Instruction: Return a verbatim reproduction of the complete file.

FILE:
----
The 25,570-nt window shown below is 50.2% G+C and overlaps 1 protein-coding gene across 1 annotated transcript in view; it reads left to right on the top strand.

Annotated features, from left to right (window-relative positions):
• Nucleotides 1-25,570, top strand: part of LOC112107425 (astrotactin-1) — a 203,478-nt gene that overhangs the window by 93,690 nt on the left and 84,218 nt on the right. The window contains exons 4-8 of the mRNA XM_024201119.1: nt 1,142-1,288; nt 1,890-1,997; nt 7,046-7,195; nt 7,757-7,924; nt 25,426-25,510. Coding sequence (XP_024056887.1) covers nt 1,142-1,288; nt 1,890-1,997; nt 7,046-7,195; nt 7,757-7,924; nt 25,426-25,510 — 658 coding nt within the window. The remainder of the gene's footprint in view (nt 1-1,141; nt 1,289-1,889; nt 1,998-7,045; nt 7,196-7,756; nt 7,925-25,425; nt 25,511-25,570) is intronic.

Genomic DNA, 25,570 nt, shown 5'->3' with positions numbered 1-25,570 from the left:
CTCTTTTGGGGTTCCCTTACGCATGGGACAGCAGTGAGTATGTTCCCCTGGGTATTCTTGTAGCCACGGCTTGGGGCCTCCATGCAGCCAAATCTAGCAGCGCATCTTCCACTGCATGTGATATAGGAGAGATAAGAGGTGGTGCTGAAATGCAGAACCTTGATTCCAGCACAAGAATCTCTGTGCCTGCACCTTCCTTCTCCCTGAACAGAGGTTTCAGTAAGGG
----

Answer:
The 25,570-nt window shown below is 50.2% G+C and overlaps 1 protein-coding gene across 1 annotated transcript in view; it reads left to right on the top strand.

Annotated features, from left to right (window-relative positions):
• Nucleotides 1-25,570, top strand: part of LOC112107425 (astrotactin-1) — a 203,478-nt gene that overhangs the window by 93,690 nt on the left and 84,218 nt on the right. The window contains exons 4-8 of the mRNA XM_024201119.1: nt 1,142-1,288; nt 1,890-1,997; nt 7,046-7,195; nt 7,757-7,924; nt 25,426-25,510. Coding sequence (XP_024056887.1) covers nt 1,142-1,288; nt 1,890-1,997; nt 7,046-7,195; nt 7,757-7,924; nt 25,426-25,510 — 658 coding nt within the window. The remainder of the gene's footprint in view (nt 1-1,141; nt 1,289-1,889; nt 1,998-7,045; nt 7,196-7,756; nt 7,925-25,425; nt 25,511-25,570) is intronic.

Genomic DNA, 25,570 nt, shown 5'->3' with positions numbered 1-25,570 from the left:
CTCTTTTGGGGTTCCCTTACGCATGGGACAGCAGTGAGTATGTTCCCCTGGGTATTCTTGTAGCCACGGCTTGGGGCCTCCATGCAGCCAAATCTAGCAGCGCATCTTCCACTGCATGTGATATAGGAGAGATAAGAGGTGGTGCTGAAATGCAGAACCTTGATTCCAGCACAAGAATCTCTGTGCCTGCACCTTCCTTCTCCCTGAACAGAGGTTTCAGTAAGGG